When Gwaltney did not submit his weapon for the test, the detectives presented themselves at Gwaltney’s house asking for his service weapon. Gwaltney went inside and brought his off-duty weapon. The detectives insisted on the service weapon. Gwaltney went back inside and returned empty-handed saying that he suspected his weapon had been stolen. He did not look particularly perturbed by the missing weapon despite that the missing weapon brought him under suspicion.

Gwaltney was brought to the police headquarters for questioning, but before proceeding to question him the detectives asked Gwaltney to open his station locker for inspection, which he agreed to. The weapon was not found. During the questioning Gwaltney was remarkably composed, which stood out as odd for an officer whose service weapon had been stolen even on a normal day, let alone when the missing weapon brought him squarely under suspicion. The abnormal composure heightened the suspicion, but the detectives were still inclined to believe Gwaltney because he was a widely respected police officer and had never been suspected of being involved in any murky business before. However, given the missing gun and his strange behaviour, Gwaltney was read his constitutional rights but was not placed under arrest because the evidence was largely circumstantial and was still insufficient for an arrest. Gwaltney agreed to a tape-recorded interview, in which he maintained his innocence and said that on January 11, 1982, after his dinner break, on his regular patrol beat, he picked a young boy of his acquaintance and dropped him home, as the boy was walking home alone. Gwaltney was known for such small kindnesses. After dropping the young boy he was back on Interstate 15 by 8:50 p.m., which is where he found the abandoned car at around 9:15 p.m., and moved to the access road to look around, and came across the body.

Detectives interviewing Gwaltney noted that he was not behaving normally for someone who was being suspected of such a serious crime. Gwaltney insisted on taking a polygraph test. The test did not find any sign of lying even in Gwaltney’s response to such direct question as to whether he had killed Robin Bishop.

Gwaltney also consented to a search of his house, and the deputies to the Sheriff tried to verify Gwaltney’s claim of burglary. There was no sign of forced entry or burglary. However, later, on January 14, 1982, when the detectives looked into Gwaltney’s truck, they found a badly damaged frame of a Smith and Wesson Model 19 (.357 Magnum) revolver. The tool marks on the frame indicated that brute force had been applied to the frame by someone who did not have a particularly intimate knowledge of how to dismantle a revolver. But there was no barrel found, which killed the possibility of a ballistics match. However, it was not difficult to find in whose name was the gun frame registered. Unsurprisingly, it was in Gwaltney’s name. The dismantling of the gun indicated that Gwaltney was trying to prevent a ballistics test, which was sufficient cause for his arrest. However, the evidence, being largely circumstantial, was still not enough to secure a conviction.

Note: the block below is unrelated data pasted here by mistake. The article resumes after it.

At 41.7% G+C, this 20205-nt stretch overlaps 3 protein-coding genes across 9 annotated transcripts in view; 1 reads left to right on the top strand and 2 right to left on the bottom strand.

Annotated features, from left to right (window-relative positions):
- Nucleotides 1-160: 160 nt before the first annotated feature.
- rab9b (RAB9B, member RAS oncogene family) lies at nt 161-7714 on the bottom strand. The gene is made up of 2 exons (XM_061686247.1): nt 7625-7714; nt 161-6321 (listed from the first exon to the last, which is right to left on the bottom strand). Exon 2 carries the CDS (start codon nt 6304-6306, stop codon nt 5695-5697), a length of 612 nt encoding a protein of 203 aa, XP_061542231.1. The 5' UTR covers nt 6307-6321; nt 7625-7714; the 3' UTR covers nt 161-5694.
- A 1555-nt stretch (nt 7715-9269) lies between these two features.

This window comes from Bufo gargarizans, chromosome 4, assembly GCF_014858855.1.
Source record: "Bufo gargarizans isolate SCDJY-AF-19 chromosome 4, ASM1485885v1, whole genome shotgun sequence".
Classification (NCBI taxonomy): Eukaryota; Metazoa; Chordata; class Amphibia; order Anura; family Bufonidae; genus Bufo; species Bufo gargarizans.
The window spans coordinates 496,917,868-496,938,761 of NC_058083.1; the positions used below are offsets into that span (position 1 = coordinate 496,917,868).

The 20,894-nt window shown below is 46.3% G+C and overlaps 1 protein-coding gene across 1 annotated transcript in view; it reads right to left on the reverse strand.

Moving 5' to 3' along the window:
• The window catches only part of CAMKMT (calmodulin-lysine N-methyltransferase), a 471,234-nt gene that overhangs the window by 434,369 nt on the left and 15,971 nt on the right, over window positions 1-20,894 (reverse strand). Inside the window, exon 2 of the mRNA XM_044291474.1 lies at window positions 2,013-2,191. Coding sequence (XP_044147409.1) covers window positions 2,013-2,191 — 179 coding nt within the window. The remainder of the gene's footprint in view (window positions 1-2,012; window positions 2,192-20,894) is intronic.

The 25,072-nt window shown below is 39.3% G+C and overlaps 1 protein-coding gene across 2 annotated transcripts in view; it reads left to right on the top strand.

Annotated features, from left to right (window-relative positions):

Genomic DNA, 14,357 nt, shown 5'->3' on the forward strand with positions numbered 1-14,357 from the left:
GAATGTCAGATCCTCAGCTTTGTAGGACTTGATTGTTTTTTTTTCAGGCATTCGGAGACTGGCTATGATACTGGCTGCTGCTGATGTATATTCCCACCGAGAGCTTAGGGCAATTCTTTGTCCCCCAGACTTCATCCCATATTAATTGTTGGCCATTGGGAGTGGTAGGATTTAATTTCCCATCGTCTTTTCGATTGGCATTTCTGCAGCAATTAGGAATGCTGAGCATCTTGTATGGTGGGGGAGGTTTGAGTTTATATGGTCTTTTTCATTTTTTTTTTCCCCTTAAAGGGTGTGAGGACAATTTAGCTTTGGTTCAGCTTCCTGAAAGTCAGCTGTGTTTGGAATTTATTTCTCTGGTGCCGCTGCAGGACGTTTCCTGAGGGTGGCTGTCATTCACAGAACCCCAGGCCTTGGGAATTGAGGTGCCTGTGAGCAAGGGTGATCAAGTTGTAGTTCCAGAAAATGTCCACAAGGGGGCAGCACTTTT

The detectives returned to Gwaltney’s house for more and managed to find a pipe vice with fresh metal marks on it suggesting that it had been put to use recently. This was in addition to the box of bullets they found in Gwaltney’s bedroom closet. Apart from the standard issue police bullets, they found 27 rounds of .357 caliber bullets made by Remington Arms – the same kind as the one retrieved from Robin Bishop’s jaw. However, despite the mounting pile of evidence against Gwaltney, his wife as well as his colleagues, who had worked with him for over a decade, found it hard to believe that he was capable of murdering.

Traces of semen were found in Gwaltney’s patrol car and also on Robin’s jeans. And while Gwaltney was in custody, Deputy Sherriff Kaufman, filed a report saying that he had driven by the crime scene area around the time when the crime was committed and he had indeed spotted a car on the access road and when he flashed light on the car he could see an officer standing by the car but he was driving too fast to recognize the officer, and minutes later he had heard Gwaltney on the radio reporting a dead body from a possible suicide. Deputy Sherriff Kaufman had been out of town for a few days immediately after Robin’s murder, and had not known anything about the crime until he returned and heard of Gwaltney’s arrest, which is when he could connect what he had seen with the crime committed. Kaufman also said in his report that Gwaltney sounded unusually agitated on the radio, which was very unlike Gwaltney, who was well known for his composure in tough situations. Although it was quite an addition to the evidence against Gwaltney, it was still circumstantial, for Deputy Sherriff had not positively identified Gwaltney as the officer he had seen that night.